The CDC estimates that 1 in 4 women and 1 in 7 men in the United States experienced domestic violence at some point in their lives. While trying to overturn those numbers with its community-based violence prevention programs, Turning Points Network helps victims of domestic and sexual violence escape abusive relationships.
“Grace” (not her real name), fleeing an abusive marriage, asked Turning Points for help. “There was twisting back of arms, there was beating, he threatened to kill me three times.” Brutal as this was, Grace says the relationship was emotionally and mentally exhausting as well.
Victims in abusive relationships endure torrents of verbal abuse and, eventually as Grace says, “believe that you’re worthless that you can’t do anything right.” Which is why it’s such a struggle for victims to ask for help. “When you already feel that low about yourself, or you’ve been convinced that you’re the one constantly in the wrong and that these actions are ok to inflict on another person,” the victim often begins to feel like they don’t deserve help.
Making the decision to leave was monumental for Grace, “you see that there is hope and something on the other side.” And that’s where Turning Points entered the picture. They helped Grace to get her legal affairs in order, find housing, and secure in-state tuition so she could go to school.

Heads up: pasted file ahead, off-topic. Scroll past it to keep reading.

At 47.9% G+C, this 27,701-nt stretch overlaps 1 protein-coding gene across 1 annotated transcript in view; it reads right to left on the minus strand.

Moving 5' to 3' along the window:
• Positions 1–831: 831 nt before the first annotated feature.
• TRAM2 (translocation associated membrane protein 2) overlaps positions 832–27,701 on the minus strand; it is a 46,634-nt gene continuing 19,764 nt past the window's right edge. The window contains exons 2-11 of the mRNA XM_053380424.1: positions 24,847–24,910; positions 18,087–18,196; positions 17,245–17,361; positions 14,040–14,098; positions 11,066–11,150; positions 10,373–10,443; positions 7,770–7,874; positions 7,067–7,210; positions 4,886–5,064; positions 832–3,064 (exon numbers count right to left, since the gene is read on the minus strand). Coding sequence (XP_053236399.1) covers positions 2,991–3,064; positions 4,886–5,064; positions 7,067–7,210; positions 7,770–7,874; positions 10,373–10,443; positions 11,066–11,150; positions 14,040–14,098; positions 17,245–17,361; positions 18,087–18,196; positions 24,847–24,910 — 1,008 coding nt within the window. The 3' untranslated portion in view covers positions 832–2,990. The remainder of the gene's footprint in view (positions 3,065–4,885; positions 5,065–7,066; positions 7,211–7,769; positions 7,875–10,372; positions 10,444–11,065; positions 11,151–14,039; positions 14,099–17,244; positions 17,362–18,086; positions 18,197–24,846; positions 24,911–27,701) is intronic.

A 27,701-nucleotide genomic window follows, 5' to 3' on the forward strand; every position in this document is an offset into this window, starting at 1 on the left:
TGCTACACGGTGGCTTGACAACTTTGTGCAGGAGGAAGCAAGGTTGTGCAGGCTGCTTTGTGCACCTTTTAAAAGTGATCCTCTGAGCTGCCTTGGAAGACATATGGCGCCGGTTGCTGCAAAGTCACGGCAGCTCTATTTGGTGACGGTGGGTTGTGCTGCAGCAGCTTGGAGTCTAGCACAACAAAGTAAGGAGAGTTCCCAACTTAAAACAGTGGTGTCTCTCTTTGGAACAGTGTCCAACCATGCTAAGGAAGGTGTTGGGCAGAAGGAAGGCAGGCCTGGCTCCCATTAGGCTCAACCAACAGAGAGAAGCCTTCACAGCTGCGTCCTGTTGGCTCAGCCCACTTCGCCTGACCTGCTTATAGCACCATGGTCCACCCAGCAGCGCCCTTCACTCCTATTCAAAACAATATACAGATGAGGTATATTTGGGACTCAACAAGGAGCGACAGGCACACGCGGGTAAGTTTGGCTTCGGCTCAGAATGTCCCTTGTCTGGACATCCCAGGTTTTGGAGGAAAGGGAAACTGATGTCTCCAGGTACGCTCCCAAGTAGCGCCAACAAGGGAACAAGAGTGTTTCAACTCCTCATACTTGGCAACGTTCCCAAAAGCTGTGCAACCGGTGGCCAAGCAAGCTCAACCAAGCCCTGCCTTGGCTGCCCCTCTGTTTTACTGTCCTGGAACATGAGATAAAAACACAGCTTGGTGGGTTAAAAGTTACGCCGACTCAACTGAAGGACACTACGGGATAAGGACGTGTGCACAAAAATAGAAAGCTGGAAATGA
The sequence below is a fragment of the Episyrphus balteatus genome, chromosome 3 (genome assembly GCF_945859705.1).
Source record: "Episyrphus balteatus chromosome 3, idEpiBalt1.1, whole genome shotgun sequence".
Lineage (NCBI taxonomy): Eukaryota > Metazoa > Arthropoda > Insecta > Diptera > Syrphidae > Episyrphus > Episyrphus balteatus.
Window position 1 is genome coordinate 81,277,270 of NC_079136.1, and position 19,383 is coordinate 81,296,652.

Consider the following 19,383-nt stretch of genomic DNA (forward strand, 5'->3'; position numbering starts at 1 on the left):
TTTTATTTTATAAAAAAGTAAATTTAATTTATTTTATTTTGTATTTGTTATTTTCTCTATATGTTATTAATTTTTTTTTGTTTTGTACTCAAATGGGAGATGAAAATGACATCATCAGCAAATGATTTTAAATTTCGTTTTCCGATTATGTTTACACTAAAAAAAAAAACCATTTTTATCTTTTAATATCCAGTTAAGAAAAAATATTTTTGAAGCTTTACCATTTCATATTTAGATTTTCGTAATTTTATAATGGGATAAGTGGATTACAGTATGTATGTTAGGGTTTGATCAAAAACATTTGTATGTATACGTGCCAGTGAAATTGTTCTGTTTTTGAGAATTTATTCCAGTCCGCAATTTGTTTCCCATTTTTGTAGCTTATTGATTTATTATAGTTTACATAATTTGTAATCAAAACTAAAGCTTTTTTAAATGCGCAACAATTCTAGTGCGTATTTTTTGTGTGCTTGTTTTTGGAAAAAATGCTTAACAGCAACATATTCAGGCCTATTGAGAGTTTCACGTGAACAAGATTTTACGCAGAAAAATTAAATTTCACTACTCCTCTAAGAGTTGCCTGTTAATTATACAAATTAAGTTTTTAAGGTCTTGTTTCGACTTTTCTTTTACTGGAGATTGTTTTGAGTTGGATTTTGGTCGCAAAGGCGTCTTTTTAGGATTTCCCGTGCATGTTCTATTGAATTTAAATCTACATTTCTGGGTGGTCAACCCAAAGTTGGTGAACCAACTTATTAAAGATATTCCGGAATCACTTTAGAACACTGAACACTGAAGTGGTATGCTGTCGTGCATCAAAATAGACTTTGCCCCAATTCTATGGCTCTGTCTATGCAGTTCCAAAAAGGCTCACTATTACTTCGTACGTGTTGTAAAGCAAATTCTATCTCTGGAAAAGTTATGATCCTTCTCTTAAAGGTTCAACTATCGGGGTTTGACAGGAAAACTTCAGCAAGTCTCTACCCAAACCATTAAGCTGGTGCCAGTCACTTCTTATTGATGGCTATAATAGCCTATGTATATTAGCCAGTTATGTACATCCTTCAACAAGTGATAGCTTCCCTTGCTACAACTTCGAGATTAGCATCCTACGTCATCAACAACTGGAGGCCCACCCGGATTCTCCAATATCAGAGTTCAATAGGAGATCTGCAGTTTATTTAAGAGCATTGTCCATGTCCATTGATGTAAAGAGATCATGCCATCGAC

Grace is now going to school full-time and working part-time. “I’ve become more of an optimist, It’s a whole different outlook on life.”
“I’d like to say that where I’m at is completely dependent on, but I know they would argue with me and they’d push their empowerment model. They’d say it was all me and the fact that I had goals and followed them. But the way I see it, when someone comes to them in a dark place, instead of simply turning on the lights for them they point them in the direction of the light. So all along the way they serve as your support.”
CDC Infographic on Intimate Partner Violence